SyFy’s Ghost Hunters Return to The Mount for Season Finale

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LENOX, Mass. — SyFy’s hit show "Ghost Hunters" will conclude its current season with a trip back to The Mount, Edith Wharton's home in Lenox, to investigate reports of increased paranormal activity since TAPS last visited in 2008. The episode entitled “1st Edition Apparition” will air on the SyFy channel on Wednesday, Nov. 18, at 9 p.m.

According to Rebecka McDougall, communication director for The Mount, the TAPs team contacted her last November to film a follow up to their previous investigation five years earlier. At that time, the Ghost Hunters felt the evidence was inconclusive. The 2008 visit was aired as the third episode of season five of the popular show and can be viewed on YouTube. The team returned to The Mount in December of 2014 for a total of three days.

“The findings from their investigation are confidential, the only person who knows what they found is Robert Oakes, a tour guide who worked directly with the team while they were here,” McDougall said.


Oakes, who has been leading ghost tours for the past four years, said it was "fantastic" to welcome the team back.

“There have been so many reports of strange activity at the estate since their last visit, it isn't surprising they wanted to return. I can't say what they found, but you will certainly want to tune in on November 18," he said.

The Mount has been offering ghost tours of the property since 2009. The ghost tours, recommended for guests 12 and over, are offered in the summer and fall months and consistently sell out. Hot spots for paranormal activity include the second floor of the historic Stable, Wharton’s bathroom on the second floor on the Main House and recently Teddy Wharton’s Den on the first floor. Footsteps, strange sensations, the distinct scents of floral perfume and cigar smoke have all been reported by guests.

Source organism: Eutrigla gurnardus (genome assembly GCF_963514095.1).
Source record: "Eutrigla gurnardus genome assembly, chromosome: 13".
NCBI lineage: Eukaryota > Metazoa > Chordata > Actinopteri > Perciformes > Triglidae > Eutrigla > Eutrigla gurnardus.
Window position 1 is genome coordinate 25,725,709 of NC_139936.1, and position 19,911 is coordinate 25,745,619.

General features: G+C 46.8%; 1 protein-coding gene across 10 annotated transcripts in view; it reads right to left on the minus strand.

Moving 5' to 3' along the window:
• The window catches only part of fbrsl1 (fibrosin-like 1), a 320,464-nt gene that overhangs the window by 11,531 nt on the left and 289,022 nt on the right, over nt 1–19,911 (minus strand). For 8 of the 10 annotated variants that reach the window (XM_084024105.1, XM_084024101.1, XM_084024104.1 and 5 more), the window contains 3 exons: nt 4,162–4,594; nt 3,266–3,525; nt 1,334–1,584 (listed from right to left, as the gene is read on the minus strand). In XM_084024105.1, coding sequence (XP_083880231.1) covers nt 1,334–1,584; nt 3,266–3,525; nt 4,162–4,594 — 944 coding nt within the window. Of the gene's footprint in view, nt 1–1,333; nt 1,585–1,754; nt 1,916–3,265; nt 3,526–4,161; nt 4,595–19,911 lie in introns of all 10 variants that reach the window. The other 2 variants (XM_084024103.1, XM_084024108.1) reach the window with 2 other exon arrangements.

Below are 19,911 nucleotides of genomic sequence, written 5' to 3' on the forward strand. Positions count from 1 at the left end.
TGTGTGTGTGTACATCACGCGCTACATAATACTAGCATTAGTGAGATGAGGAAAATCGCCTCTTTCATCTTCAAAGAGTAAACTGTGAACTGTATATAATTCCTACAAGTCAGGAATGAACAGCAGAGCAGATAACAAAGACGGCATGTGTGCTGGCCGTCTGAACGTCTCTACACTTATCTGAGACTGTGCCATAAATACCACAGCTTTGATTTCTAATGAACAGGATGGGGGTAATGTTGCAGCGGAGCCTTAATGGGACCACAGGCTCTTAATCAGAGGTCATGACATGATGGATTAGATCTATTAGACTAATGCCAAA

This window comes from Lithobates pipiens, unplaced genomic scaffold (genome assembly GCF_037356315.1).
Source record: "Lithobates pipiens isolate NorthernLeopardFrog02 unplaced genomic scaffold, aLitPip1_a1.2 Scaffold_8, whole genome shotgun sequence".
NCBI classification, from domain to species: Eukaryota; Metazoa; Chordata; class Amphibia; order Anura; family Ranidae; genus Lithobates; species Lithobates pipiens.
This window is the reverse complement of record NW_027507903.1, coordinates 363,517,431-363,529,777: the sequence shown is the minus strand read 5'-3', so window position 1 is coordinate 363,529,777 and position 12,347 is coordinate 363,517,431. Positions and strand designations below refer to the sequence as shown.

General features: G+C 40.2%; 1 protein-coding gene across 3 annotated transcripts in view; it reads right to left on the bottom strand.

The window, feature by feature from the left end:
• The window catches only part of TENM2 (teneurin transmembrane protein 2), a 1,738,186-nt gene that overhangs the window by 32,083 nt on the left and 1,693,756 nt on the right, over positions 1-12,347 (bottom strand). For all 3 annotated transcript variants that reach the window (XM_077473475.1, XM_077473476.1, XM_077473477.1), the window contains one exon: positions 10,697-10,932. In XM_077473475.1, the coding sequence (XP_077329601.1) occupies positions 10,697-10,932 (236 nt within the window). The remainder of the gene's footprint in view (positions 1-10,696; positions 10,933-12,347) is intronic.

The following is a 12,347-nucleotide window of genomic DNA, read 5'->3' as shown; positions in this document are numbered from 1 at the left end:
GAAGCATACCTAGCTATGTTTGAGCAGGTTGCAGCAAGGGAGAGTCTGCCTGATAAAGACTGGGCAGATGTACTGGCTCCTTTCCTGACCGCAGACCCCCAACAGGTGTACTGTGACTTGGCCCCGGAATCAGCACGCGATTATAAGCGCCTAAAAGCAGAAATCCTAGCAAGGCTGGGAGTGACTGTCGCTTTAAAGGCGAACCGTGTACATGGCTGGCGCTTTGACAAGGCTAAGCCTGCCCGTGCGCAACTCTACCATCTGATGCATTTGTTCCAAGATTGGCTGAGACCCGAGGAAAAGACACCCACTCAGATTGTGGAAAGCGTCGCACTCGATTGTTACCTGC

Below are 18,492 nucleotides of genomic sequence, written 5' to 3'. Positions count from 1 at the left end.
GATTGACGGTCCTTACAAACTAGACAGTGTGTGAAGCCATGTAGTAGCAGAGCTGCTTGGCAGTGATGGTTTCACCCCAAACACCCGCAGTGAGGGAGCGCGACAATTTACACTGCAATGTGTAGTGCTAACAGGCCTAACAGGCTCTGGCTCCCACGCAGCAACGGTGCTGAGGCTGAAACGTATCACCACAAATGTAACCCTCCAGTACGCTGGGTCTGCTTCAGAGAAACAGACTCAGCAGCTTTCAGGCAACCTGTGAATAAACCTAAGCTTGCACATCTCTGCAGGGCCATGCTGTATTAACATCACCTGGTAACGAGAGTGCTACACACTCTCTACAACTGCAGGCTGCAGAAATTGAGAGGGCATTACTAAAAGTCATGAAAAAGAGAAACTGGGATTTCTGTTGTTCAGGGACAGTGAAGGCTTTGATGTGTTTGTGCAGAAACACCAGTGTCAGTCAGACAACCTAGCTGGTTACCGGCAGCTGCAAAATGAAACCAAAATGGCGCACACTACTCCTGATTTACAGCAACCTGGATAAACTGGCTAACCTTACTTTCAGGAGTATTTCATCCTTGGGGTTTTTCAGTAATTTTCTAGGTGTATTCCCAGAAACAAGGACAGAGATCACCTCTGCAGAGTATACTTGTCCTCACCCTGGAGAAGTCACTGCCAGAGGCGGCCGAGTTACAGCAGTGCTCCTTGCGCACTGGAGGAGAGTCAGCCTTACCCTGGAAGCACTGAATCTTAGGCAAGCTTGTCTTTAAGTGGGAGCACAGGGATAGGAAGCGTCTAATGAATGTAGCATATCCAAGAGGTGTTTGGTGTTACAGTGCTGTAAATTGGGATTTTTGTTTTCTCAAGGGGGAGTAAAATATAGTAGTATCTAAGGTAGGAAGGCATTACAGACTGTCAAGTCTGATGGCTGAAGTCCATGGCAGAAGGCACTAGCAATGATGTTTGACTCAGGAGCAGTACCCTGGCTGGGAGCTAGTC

Tags: ghosts,   The Mount,   

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Ventfort Hall: The Making of a Cosmopolitan Capital

LENOX, Mass.— Prof. Gary H. Darden returns to Ventfort Hall Mansion and Gilded Age Museum to give a visual presentation on "The Making of a Cosmopolitan Capital:  Washington, D.C. from Frontier Town to Global Metropolis." 
 
His lecture is scheduled for Saturday, Oct. 9 at 3:30 pm.
 
With the establishment of Washington, D.C. in 1790 as the site of a brand-new capital city, the once dirt-road frontier city of the fragile American Republic emerged from the ashes of the War of 1812 to become a political center for a burgeoning continental empire and eventually a global colossus by the Cold War era. According to Dardin, the scale and scope of its civic architecture and cultural assets soon matched its economic and political weight on par with its European counterparts.  
 
In 2016, Darden lectured at Ventfort Hall on the decline of the British aristocracy leading up to World War I and a year later presented a talk on the architectural rivalries within the Vanderbilt family. Thereafter he covered the White House from presidential palace to the people's palace. 
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